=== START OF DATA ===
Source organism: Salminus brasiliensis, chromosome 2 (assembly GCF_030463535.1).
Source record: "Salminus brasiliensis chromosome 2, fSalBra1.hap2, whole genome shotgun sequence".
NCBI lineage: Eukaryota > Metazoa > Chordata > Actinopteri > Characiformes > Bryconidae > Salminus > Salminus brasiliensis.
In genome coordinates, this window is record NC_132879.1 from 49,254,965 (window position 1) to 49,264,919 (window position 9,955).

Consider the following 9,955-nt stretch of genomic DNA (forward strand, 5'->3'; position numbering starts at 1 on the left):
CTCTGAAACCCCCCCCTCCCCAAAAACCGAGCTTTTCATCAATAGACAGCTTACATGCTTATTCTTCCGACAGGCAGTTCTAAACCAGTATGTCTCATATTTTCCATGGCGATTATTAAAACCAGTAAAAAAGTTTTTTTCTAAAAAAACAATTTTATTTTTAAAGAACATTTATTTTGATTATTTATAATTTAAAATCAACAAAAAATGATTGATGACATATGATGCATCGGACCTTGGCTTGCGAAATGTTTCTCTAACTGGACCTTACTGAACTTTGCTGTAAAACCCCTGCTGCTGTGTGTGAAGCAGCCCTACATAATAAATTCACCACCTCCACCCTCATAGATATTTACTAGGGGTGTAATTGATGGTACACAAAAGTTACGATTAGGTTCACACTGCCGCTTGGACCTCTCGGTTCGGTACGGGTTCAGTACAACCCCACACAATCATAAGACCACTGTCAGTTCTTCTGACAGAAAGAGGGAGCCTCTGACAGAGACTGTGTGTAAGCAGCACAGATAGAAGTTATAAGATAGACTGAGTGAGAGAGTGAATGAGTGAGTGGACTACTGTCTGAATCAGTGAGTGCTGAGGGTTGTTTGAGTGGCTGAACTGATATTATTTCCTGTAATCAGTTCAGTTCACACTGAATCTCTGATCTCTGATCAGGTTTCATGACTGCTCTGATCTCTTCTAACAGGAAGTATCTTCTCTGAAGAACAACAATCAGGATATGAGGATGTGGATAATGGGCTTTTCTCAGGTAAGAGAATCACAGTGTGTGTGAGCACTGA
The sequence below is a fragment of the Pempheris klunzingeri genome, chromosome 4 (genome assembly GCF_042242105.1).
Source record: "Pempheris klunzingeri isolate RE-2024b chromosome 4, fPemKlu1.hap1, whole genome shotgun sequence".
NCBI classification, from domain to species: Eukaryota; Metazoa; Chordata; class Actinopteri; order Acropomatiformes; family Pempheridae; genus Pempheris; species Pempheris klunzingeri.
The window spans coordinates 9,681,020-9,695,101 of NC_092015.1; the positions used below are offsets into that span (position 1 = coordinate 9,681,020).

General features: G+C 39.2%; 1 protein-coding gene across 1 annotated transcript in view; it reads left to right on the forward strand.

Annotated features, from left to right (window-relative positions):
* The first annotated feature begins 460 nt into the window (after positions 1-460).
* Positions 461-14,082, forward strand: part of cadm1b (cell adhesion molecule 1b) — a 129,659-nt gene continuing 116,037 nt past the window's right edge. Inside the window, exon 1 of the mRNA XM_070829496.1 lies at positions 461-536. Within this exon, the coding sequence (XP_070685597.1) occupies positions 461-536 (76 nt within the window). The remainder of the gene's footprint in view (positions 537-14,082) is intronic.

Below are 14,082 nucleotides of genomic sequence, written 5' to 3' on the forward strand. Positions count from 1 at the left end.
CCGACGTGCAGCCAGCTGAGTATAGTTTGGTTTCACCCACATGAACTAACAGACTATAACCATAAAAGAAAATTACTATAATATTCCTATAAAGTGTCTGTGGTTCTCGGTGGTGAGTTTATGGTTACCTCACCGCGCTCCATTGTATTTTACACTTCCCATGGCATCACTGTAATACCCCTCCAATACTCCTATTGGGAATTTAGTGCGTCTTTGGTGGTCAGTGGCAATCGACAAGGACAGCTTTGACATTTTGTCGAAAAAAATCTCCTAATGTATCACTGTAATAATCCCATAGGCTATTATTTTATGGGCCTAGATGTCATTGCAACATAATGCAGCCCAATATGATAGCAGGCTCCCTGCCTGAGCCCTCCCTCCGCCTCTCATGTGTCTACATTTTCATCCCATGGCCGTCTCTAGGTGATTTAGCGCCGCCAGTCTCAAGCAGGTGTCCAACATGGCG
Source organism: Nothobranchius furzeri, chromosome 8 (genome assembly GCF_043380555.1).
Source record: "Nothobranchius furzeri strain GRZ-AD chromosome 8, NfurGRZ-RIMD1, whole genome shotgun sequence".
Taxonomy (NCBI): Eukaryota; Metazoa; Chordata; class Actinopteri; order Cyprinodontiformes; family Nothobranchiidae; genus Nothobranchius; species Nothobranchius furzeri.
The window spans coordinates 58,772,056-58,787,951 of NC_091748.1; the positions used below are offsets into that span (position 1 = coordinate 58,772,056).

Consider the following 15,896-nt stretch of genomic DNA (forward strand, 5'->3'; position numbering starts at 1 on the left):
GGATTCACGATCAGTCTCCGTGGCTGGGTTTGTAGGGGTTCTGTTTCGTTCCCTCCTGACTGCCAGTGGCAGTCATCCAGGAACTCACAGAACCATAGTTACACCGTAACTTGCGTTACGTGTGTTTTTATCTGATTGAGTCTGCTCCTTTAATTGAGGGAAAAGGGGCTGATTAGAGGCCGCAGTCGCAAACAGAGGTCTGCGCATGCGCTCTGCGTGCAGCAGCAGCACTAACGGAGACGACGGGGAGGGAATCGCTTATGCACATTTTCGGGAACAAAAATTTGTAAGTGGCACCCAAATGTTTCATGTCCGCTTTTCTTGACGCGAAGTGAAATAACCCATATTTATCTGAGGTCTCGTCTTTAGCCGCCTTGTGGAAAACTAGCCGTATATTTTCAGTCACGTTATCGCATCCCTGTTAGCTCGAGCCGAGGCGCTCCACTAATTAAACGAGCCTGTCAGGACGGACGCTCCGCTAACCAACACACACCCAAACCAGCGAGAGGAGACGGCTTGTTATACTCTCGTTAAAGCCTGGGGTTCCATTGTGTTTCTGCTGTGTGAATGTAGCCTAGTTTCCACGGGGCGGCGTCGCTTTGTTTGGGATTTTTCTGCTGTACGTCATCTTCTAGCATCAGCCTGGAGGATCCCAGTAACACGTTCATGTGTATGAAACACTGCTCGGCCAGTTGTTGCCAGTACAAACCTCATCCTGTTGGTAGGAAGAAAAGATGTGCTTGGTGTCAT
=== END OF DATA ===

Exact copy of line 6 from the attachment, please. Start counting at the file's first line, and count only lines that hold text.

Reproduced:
CTCTGAAACCCCCCCCTCCCCAAAAACCGAGCTTTTCATCAATAGACAGCTTACATGCTTATTCTTCCGACAGGCAGTTCTAAACCAGTATGTCTCATATTTTCCATGGCGATTATTAAAACCAGTAAAAAAGTTTTTTTCTAAAAAAACAATTTTATTTTTAAAGAACATTTATTTTGATTATTTATAATTTAAAATCAACAAAAAATGATTGATGACATATGATGCATCGGACCTTGGCTTGCGAAATGTTTCTCTAACTGGACCTTACTGAACTTTGCTGTAAAACCCCTGCTGCTGTGTGTGAAGCAGCCCTACATAATAAATTCACCACCTCCACCCTCATAGATATTTACTAGGGGTGTAATTGATGGTACACAAAAGTTACGATTAGGTTCACACTGCCGCTTGGACCTCTCGGTTCGGTACGGGTTCAGTACAACCCCACACAATCATAAGACCACTGTCAGTTCTTCTGACAGAAAGAGGGAGCCTCTGACAGAGACTGTGTGTAAGCAGCACAGATAGAAGTTATAAGATAGACTGAGTGAGAGAGTGAATGAGTGAGTGGACTACTGTCTGAATCAGTGAGTGCTGAGGGTTGTTTGAGTGGCTGAACTGATATTATTTCCTGTAATCAGTTCAGTTCACACTGAATCTCTGATCTCTGATCAGGTTTCATGACTGCTCTGATCTCTTCTAACAGGAAGTATCTTCTCTGAAGAACAACAATCAGGATATGAGGATGTGGATAATGGGCTTTTCTCAGGTAAGAGAATCACAGTGTGTGTGAGCACTGA